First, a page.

Chicago Manual of Style—February 10, 2009

Belmont is full of funky resale shops and stylish specialty stores perfect for outfitting the student set.

By Jessica Hester

Lined with stores like Burberry, MaxMara, and Coach, the stylish stretch of Michigan Avenue known as the Magnificent Mile attracts hordes of shoppers with deep pockets and huge closets. I, for one, can’t afford the drool-worthy coats that beckon from the Burberry window displays. For clothes and accessories I can buy without having to live on ramen, I leave the Mag Mile behind and catch the Red Line to Belmont. The neighborhood is full of funky resale shops and stylish specialty stores perfect for outfitting the student set.

Fiesty fashionistas will flock to fierce clothing and accessories at The Alley (3228 North Clark Street). With the catchphrase, “Subversive since 1971,” it shouldn’t come as a surprise that the boutique is known for its array of leather goods and sky-high spiky heels. My rocker little brother loves The Alley’s collection of Zippo lighters and huge belt buckles. If the eardrum-bursting music is too loud for you, check out one of The Alley’s other shops lining the street.

The Alley is not just one store, but a retail conglomerate that owns many of the boutiques around the intersection of Clark and Belmont. The Alley Stores include kinky adult emporium Taboo Tabou (854 West Belmont Avenue), hipster paradise Jive Monkey (3224 North Clark Street), Blue Havana smoke shop (852 West Belmont Avenue), boho-chic Architectural Revolution (3226 North Clark Street), and trendy Tragically Hip (914 West Belmont Avenue). I am a frequent shopper at Architectural Revolution. While I sometimes get a headache from the commercialized “exotic” touches like Hindu and Buddhist prayer flags and incense, I love the selection of knit gloves and cozy Mukluk slipper boots, as well as the delicate earrings and unique décor. The store’s tribal fetish aside, it’s a great place to shop for papyrus journals or adorable winter outerwear.

Ragstock (812 West Belmont Avenue) is essentially a two-story warehouse for everything pre-worn. Around Halloween, the store is a dream come true. Partygoers stampede to the massive vintage and resale shop for its stock of kitschy clothes like old school prom dresses, aprons, and fringed leather vests. In the off-season, Ragstock is a one-stop shop for people looking to dress for costume parties or trying to find a creative and dirt-cheap addition to their wardrobe. The store’s enormous inventory makes it a little claustrophobic, and with racks of clothes everywhere, it sometimes requires a bit of digging to strike sartorial gold. I love the massive array of kimonos, which are a stylish alternative to the tired terry cloth bathrobe. Ragstock carries vintage day dresses from every decade. I used a 1960s shift dress I found there as inspiration for the collection I designed for last year’s MODA show. With prices starting at just $2, Ragstock is a year-round bargain destination.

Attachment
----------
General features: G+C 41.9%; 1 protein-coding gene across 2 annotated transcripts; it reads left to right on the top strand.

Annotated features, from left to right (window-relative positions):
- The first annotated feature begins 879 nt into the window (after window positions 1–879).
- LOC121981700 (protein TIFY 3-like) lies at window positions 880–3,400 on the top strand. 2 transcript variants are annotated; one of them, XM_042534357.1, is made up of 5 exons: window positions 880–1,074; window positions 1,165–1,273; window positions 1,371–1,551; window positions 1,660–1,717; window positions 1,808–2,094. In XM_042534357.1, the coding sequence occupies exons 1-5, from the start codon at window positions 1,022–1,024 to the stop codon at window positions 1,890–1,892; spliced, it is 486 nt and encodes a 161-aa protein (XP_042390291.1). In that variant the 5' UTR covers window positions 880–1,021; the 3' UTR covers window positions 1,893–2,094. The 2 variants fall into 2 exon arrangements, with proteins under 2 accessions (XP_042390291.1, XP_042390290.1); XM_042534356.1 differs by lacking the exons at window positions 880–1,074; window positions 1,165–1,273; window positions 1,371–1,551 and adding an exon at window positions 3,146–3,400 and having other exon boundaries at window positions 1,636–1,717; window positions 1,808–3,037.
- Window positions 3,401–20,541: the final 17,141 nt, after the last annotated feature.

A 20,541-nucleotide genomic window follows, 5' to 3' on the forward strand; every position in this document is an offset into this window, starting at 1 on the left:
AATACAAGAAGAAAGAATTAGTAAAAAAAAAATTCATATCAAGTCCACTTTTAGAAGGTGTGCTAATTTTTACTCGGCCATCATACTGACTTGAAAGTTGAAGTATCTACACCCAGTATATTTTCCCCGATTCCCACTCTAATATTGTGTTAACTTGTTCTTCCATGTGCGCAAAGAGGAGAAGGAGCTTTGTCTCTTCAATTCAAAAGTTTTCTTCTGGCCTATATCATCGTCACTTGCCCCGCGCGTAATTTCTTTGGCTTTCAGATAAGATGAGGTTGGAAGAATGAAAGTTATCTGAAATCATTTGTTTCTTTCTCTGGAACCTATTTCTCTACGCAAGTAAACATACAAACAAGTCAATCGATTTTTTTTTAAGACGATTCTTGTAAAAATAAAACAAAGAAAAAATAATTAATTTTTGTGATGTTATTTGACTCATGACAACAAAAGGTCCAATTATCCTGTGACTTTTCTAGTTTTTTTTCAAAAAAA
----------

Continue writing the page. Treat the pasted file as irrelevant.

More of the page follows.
Belmont also caters to bibliophiles. Check out Chicago Comics (3244 North Clark Street) to browse the huge selection of Manga, small press, and indie titles. Of course the store stocks standard Marvel comics, but it also carries an eclectic book collection including compilations of Popeye comics from the late 1920s and a book I added to my reading list: “Frightful Fairy Tales.” It’s a collection of romantic fairy tales accompanied by the Victorian-inspired drawings of famed comic illustrator Dame Darcy.

If you’re looking to dress to impress on the party circuit, stop by Fashion Tomato (937 West Belmont Avenue), the sartorial love child of Charlotte Russe and Bebe. Once in a while, you’ll find classy day wear in the boutique—I swooned over a damask brocade trench coat last spring—but generally, the shop caters to a crowd looking for sassy party clothes. The shop carries trendy party dresses and tops of questionable quality. Though the clothes aren’t built to last, they’re priced accordingly. This shop is a great alternative to Forever 21, an emporium for all poorly-made-but-adorable things tight, short, and disposable. A word of caution: there is no return policy for dresses, so try before you buy.

There may come a time when I have the budget to splurge on clothes at Burberry. Until then, I’ll happily browse and buy in Belmont. Michigan Avenue’s Magnificent Mile may be a mecca for high-end retail, but when it comes to scoring good deals on cool, quirky clothes and accessories, Belmont is pretty magnificent, too.